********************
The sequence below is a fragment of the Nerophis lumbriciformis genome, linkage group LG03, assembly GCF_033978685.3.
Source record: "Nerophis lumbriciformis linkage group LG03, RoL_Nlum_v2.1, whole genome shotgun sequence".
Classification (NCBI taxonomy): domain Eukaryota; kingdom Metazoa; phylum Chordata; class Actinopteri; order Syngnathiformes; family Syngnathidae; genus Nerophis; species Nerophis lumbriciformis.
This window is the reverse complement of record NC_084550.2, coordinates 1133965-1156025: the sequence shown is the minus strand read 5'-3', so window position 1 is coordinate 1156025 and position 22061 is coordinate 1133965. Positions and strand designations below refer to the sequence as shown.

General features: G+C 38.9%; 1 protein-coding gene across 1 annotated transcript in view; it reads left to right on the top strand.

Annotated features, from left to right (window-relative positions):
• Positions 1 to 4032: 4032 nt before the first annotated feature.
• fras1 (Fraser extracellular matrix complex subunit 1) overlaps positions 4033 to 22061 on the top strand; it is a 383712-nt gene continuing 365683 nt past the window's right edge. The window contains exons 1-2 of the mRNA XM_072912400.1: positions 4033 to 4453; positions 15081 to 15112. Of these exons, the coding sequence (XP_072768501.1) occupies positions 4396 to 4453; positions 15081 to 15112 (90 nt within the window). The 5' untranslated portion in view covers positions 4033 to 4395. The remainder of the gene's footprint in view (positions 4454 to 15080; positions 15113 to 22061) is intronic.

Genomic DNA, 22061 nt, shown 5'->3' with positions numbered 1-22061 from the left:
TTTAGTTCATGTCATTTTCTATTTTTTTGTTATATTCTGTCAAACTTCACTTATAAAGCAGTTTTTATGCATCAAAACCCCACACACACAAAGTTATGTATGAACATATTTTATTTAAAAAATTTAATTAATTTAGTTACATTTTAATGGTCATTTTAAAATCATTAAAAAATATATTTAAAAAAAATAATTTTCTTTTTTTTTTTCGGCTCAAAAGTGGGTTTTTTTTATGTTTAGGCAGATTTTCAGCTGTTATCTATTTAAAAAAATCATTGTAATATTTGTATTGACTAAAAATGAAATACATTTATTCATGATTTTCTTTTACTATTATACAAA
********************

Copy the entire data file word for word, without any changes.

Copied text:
The sequence below is a fragment of the Nerophis lumbriciformis genome, linkage group LG03, assembly GCF_033978685.3.
Source record: "Nerophis lumbriciformis linkage group LG03, RoL_Nlum_v2.1, whole genome shotgun sequence".
Classification (NCBI taxonomy): domain Eukaryota; kingdom Metazoa; phylum Chordata; class Actinopteri; order Syngnathiformes; family Syngnathidae; genus Nerophis; species Nerophis lumbriciformis.
This window is the reverse complement of record NC_084550.2, coordinates 1133965-1156025: the sequence shown is the minus strand read 5'-3', so window position 1 is coordinate 1156025 and position 22061 is coordinate 1133965. Positions and strand designations below refer to the sequence as shown.

General features: G+C 38.9%; 1 protein-coding gene across 1 annotated transcript in view; it reads left to right on the top strand.

Annotated features, from left to right (window-relative positions):
• Positions 1 to 4032: 4032 nt before the first annotated feature.
• fras1 (Fraser extracellular matrix complex subunit 1) overlaps positions 4033 to 22061 on the top strand; it is a 383712-nt gene continuing 365683 nt past the window's right edge. The window contains exons 1-2 of the mRNA XM_072912400.1: positions 4033 to 4453; positions 15081 to 15112. Of these exons, the coding sequence (XP_072768501.1) occupies positions 4396 to 4453; positions 15081 to 15112 (90 nt within the window). The 5' untranslated portion in view covers positions 4033 to 4395. The remainder of the gene's footprint in view (positions 4454 to 15080; positions 15113 to 22061) is intronic.

Genomic DNA, 22061 nt, shown 5'->3' with positions numbered 1-22061 from the left:
TTTAGTTCATGTCATTTTCTATTTTTTTGTTATATTCTGTCAAACTTCACTTATAAAGCAGTTTTTATGCATCAAAACCCCACACACACAAAGTTATGTATGAACATATTTTATTTAAAAAATTTAATTAATTTAGTTACATTTTAATGGTCATTTTAAAATCATTAAAAAATATATTTAAAAAAAATAATTTTCTTTTTTTTTTTCGGCTCAAAAGTGGGTTTTTTTTATGTTTAGGCAGATTTTCAGCTGTTATCTATTTAAAAAAATCATTGTAATATTTGTATTGACTAAAAATGAAATACATTTATTCATGATTTTCTTTTACTATTATACAAA